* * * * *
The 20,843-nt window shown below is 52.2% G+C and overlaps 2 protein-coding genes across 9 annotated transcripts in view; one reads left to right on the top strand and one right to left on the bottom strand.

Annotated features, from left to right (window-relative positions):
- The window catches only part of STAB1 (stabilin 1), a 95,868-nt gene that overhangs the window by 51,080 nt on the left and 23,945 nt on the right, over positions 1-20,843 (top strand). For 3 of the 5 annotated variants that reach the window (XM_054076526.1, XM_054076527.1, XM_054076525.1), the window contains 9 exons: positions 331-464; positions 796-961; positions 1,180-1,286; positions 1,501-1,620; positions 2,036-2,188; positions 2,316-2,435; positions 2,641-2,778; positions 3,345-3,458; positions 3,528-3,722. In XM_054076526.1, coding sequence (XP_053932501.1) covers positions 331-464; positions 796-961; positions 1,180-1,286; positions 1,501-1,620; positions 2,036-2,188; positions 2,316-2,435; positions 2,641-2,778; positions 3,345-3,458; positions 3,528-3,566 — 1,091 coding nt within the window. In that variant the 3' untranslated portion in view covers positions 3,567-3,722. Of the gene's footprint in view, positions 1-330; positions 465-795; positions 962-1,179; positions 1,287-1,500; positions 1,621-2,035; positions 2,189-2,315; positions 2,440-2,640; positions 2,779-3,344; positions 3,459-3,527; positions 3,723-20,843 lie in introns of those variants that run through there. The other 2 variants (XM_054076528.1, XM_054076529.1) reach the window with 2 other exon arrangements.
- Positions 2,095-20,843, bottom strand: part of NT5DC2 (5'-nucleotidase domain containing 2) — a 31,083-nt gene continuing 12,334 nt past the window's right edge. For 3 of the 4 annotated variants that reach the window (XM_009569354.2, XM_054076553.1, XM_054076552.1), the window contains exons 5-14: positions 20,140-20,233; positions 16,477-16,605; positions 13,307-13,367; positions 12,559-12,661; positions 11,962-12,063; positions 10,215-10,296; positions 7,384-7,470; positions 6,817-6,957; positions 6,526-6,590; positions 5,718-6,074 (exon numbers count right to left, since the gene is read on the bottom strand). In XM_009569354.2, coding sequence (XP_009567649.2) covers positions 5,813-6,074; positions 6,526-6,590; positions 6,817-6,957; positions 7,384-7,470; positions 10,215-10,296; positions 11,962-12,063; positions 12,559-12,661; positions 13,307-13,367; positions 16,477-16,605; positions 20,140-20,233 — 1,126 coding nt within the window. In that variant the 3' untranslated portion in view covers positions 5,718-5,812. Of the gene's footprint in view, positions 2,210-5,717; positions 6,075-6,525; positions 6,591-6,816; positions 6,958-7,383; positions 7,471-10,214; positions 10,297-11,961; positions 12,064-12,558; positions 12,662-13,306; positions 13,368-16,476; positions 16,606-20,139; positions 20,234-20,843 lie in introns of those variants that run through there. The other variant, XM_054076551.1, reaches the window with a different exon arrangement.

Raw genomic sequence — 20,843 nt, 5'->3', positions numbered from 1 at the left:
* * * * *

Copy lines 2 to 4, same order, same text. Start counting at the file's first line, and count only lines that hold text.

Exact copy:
Annotated features, from left to right (window-relative positions):
- The window catches only part of STAB1 (stabilin 1), a 95,868-nt gene that overhangs the window by 51,080 nt on the left and 23,945 nt on the right, over positions 1-20,843 (top strand). For 3 of the 5 annotated variants that reach the window (XM_054076526.1, XM_054076527.1, XM_054076525.1), the window contains 9 exons: positions 331-464; positions 796-961; positions 1,180-1,286; positions 1,501-1,620; positions 2,036-2,188; positions 2,316-2,435; positions 2,641-2,778; positions 3,345-3,458; positions 3,528-3,722. In XM_054076526.1, coding sequence (XP_053932501.1) covers positions 331-464; positions 796-961; positions 1,180-1,286; positions 1,501-1,620; positions 2,036-2,188; positions 2,316-2,435; positions 2,641-2,778; positions 3,345-3,458; positions 3,528-3,566 — 1,091 coding nt within the window. In that variant the 3' untranslated portion in view covers positions 3,567-3,722. Of the gene's footprint in view, positions 1-330; positions 465-795; positions 962-1,179; positions 1,287-1,500; positions 1,621-2,035; positions 2,189-2,315; positions 2,440-2,640; positions 2,779-3,344; positions 3,459-3,527; positions 3,723-20,843 lie in introns of those variants that run through there. The other 2 variants (XM_054076528.1, XM_054076529.1) reach the window with 2 other exon arrangements.
- Positions 2,095-20,843, bottom strand: part of NT5DC2 (5'-nucleotidase domain containing 2) — a 31,083-nt gene continuing 12,334 nt past the window's right edge. For 3 of the 4 annotated variants that reach the window (XM_009569354.2, XM_054076553.1, XM_054076552.1), the window contains exons 5-14: positions 20,140-20,233; positions 16,477-16,605; positions 13,307-13,367; positions 12,559-12,661; positions 11,962-12,063; positions 10,215-10,296; positions 7,384-7,470; positions 6,817-6,957; positions 6,526-6,590; positions 5,718-6,074 (exon numbers count right to left, since the gene is read on the bottom strand). In XM_009569354.2, coding sequence (XP_009567649.2) covers positions 5,813-6,074; positions 6,526-6,590; positions 6,817-6,957; positions 7,384-7,470; positions 10,215-10,296; positions 11,962-12,063; positions 12,559-12,661; positions 13,307-13,367; positions 16,477-16,605; positions 20,140-20,233 — 1,126 coding nt within the window. In that variant the 3' untranslated portion in view covers positions 5,718-5,812. Of the gene's footprint in view, positions 2,210-5,717; positions 6,075-6,525; positions 6,591-6,816; positions 6,958-7,383; positions 7,471-10,214; positions 10,297-11,961; positions 12,064-12,558; positions 12,662-13,306; positions 13,368-16,476; positions 16,606-20,139; positions 20,234-20,843 lie in introns of those variants that run through there. The other variant, XM_054076551.1, reaches the window with a different exon arrangement.